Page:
Sleeping in the wild on a mobile safari, with nothing but a piece of canvas between you and Africa's wildlife, may not be for everyone, but it makes for a fully immersive experience.

Increasing competition among Botswana’s high-end safari companies has led to lodge rooms resembling palatial villas complete with plunge-pools, private butlers and an eye-watering price tag. But the cost is not the only drawback – in some lodges, it feels like you are being separated from the wilderness, almost akin to being cocooned in a plush boutique hotel with National Geographic on a jumbo screen. For an authentic safari, it is difficult to beat a mobile – the original form of this quintessentially African adventure.

A wooden dining table, covered with a white tablecloth and laid with placemats, plates, candles and cutlery, stands next to a stream of water in an open savannah wilderness. To the left is a mobile tent beneath a towering tree © James Gifford / Lonely Planet
Dining al fresco takes on a whole new meaning while on mobile safaris © James Gifford / Lonely Planet

What is a mobile safari? What are the benefits?

A mobile safari is exactly what it sounds like – a journey through a variety of different wildlife habitats, staying for a few nights in each area. When you move location, your camp moves with you. While mobiles are generally less expensive than permanent camps in Botswana, they are often incorrectly perceived as a second-rate alternative to lodges. In reality, they actually boast a string of other advantages, which can make them a preferable option for many travellers.

Each campsite is simply a designated, secluded area of bush with neither facilities nor fences. Before your arrival and after your departure, there is no trace that anyone has stayed there, and the wildlife is free to wander through camp at any time.

Camping in the bush may sound daunting to the uninitiated, but this is more glamping than camping – dispel all thoughts of fighting with a tangle of tent poles and guy-ropes amid lashing rain, while surviving on a diet of tasteless packet-food. On most mobile operations, the staff will erect and dismantle both the guest tents and a mess tent (where you will meet for meals), prepare three-course dinners, and even do your laundry. All you have to do is sit back and relax.

Evenings, isolation and night skies

In the evening, watch amber flames lick hungrily at the charred logs of the campfire as the lilting chimes of miniscule reed-frogs and vociferous crickets float through the cool night air. If you listen closely, you might hear a zebra braying in the distance, an elephant’s trumpet of displeasure or even a rasping, saw-like cough resonating from the inky darkness – the unforgettable call of a leopard patrolling its territory.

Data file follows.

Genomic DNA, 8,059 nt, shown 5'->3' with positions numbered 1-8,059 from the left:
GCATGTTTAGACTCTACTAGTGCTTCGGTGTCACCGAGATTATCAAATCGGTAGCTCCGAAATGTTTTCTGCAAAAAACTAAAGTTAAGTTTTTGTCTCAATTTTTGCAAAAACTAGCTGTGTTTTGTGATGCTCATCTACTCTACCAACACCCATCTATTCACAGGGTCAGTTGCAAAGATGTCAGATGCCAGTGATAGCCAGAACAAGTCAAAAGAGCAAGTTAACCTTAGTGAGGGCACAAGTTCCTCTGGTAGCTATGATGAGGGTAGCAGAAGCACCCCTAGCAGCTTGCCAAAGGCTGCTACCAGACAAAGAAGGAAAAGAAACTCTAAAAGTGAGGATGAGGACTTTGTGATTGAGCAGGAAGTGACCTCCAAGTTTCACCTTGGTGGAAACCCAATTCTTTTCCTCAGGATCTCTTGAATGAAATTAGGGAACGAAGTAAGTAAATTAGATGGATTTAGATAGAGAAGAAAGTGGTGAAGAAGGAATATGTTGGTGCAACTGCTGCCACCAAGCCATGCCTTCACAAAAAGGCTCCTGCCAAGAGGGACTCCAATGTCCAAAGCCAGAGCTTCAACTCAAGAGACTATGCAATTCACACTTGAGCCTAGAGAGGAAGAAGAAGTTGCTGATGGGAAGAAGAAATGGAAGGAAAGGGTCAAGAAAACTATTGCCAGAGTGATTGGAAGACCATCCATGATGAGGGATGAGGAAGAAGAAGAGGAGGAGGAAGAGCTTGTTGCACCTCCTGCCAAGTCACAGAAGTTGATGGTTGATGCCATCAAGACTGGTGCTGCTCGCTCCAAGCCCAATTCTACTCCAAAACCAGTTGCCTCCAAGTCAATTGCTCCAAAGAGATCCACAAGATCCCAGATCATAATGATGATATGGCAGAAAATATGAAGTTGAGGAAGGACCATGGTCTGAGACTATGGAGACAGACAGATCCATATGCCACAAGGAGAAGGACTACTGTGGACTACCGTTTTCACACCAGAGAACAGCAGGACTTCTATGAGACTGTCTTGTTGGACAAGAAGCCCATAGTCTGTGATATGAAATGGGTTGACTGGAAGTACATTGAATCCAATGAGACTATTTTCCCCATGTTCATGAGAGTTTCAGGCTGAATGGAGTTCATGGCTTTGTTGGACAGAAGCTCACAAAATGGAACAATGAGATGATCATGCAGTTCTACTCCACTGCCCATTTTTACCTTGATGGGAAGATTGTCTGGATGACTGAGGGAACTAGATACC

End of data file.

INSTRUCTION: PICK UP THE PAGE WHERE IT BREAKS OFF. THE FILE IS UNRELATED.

The sounds of the bush become more vivid when there is no barrier between you and the wildlife, particularly in the absence of any auditory distractions. Without the monotonous drone of a permanent camp's generator nor any of the background noise inherent in the operation of such lodges – often a mobile will have just three staff – you will find yourself listening to sounds you never imagined existed. And when everything goes quiet, the silence is so intense, it feels almost oppressive.

A stunning open-sided mess tent at a mobile safari camp, its canvas roof dramatically hung over a series of poles - sits lit by lanterns under a night sky full of stars © James Gifford / Lonely Planet
The setting of this mobile mess tent proves that the safari show still goes on after dark © James Gifford / Lonely Planet

The isolated campsites in Botswana's safari-friendly landscapes, whether in the Okavango Delta, the Central Kalahari Game Reserve or elsewhere, mean there is no light pollution either. Often the only light source for miles around is the warm glow of a dozen lanterns illuminating a handful of cosy khaki tents. Above these, myriad sparkling stars light up the coal-black sky like a bounty of diamonds discovered in one of the country’s productive mines.

Flexible mobile safari activities and guide continuity

The nightly celestial spectacle has a hypnotic beauty, but as with any safari the main action occurs during daytime. Although activities are similar to a traditional lodge – morning and afternoon wildlife drives, interspersed with the occasional mokoro (traditional dugout canoe) journey or boat cruise – the intimacy of the operation gives you more flexibility. Normally a mobile safari will involve just one wildlife-viewing vehicle, allowing you to stay out for as long as you like without having to worry about being late for meals. On a mobile, the camp timings revolve around you, not the other way around.

Pride of female lions looking to begin a hunt, Botswana
Pride of female lions looking to begin a hunt, Botswana © Bobby Bradley / Shutterstock